By Andrew Hoffman
Huge portions of our lives are spent working. We give our best hours, energy and ideas to work. It is no surprise, then, that work can inch its way into the central parts of our being, overtaking our identity and demanding our ultimate allegiance.
That the Hebrew word “avodah” can be translated as both “work” and “worship” raises an intriguing question. Is it possible that God’s intention for work was something entirely more spiritual than we’ve commonly understood? The answer is yes and a quick review of the “avodah” story in the Old Testament helps us to see why.
Even before the fall, “working the ground” (Gen. 2:5) was a key part of what it meant to be a human living in continual worship of God. It was good. After the fall, the goodness of work was tarnished but not destroyed (Gen. 3:18). Evil oppressors in Egypt transformed work into slavery (Ex. 1:13-14). But God intervened and redeemed the people, including their work lives. “Let my son go that he may serve (avod) me,” says the Lord to Pharaoh. In so doing, he calls Israel out of enslavement-work and into worship-work. This worship-work includes activities like singing at the tabernacle and celebrating passover but also more traditionally “secular” activities like working in the fields, making fine linen, etc. As it turns out, all of these things, carried out in the presence of God and for the glory of God, are our work and our worship, both at the same time. What we “work at” we are also intended to “worship through.”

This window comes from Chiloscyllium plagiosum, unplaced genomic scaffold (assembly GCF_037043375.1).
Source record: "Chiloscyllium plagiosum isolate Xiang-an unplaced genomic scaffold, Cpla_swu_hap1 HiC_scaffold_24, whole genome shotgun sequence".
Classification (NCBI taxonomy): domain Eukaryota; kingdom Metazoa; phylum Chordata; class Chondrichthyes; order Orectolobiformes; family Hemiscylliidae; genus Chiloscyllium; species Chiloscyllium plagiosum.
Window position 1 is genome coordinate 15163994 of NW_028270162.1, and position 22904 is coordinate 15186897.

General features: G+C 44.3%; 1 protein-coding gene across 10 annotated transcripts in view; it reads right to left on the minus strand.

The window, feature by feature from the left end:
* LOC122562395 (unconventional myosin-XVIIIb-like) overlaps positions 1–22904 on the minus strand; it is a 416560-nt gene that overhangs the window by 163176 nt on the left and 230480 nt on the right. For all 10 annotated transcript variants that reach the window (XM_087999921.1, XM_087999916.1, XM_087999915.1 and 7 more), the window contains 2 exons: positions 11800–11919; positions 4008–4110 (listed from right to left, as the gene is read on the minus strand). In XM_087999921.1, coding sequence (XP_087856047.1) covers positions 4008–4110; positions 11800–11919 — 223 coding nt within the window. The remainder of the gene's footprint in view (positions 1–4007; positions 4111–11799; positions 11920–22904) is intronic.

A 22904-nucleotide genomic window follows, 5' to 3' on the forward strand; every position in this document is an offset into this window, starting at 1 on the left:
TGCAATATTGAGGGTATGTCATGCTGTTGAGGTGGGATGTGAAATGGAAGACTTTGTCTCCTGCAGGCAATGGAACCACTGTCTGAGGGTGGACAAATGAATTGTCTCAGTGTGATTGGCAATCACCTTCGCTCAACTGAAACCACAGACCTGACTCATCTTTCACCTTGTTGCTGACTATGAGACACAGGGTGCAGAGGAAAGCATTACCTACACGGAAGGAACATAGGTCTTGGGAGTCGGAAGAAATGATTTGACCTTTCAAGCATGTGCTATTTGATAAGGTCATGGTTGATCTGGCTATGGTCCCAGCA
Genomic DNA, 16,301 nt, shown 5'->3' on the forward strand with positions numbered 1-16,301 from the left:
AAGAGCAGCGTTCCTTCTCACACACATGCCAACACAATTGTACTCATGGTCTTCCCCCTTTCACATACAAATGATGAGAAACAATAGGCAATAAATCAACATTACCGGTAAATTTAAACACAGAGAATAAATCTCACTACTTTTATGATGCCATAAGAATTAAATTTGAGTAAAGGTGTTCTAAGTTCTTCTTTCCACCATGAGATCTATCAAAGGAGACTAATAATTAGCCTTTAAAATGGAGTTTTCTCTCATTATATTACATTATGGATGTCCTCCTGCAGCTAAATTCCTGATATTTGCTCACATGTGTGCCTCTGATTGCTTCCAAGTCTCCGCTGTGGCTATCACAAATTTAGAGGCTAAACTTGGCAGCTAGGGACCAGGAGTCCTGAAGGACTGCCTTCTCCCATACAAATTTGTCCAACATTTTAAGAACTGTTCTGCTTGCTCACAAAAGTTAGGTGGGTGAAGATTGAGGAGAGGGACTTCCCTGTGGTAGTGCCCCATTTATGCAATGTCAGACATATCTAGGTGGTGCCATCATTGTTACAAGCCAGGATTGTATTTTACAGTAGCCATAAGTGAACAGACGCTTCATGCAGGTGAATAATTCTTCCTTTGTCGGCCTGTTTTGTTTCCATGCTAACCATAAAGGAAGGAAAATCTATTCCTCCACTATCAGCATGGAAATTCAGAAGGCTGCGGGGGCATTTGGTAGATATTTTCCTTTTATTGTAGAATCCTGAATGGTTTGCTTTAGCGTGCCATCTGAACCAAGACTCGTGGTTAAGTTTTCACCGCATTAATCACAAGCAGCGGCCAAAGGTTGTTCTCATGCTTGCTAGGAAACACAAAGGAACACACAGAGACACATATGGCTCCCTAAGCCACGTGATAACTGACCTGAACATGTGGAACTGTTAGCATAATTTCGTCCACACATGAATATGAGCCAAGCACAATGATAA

This is just the merest scratching of the surface of the work-worship idea and all its implication for our lives. It is a deep mine of discipleship treasures waiting to be explored. Our ongoing journey involves focused scripture study, exploring the lives of Christians who’ve been working hard to integrate their faith and work and Sunday morning commissioning of all our people as missionaries in their unique fields of endeavor. The hub of all this activity is the monthly Saturday morning Avodah seminar. Join us on the journey.
Finally, we may be encouraged to know that we humans are not the only one’s hard at work in the world. God himself is working for the redemption of all things. And he has sent his special “servant” (Is 42:1, same root word as avodah) to bring his work to fruition. Our God doesn’t send us where he is not heading already, eager to meet us in the midst. Are you ready to go with him?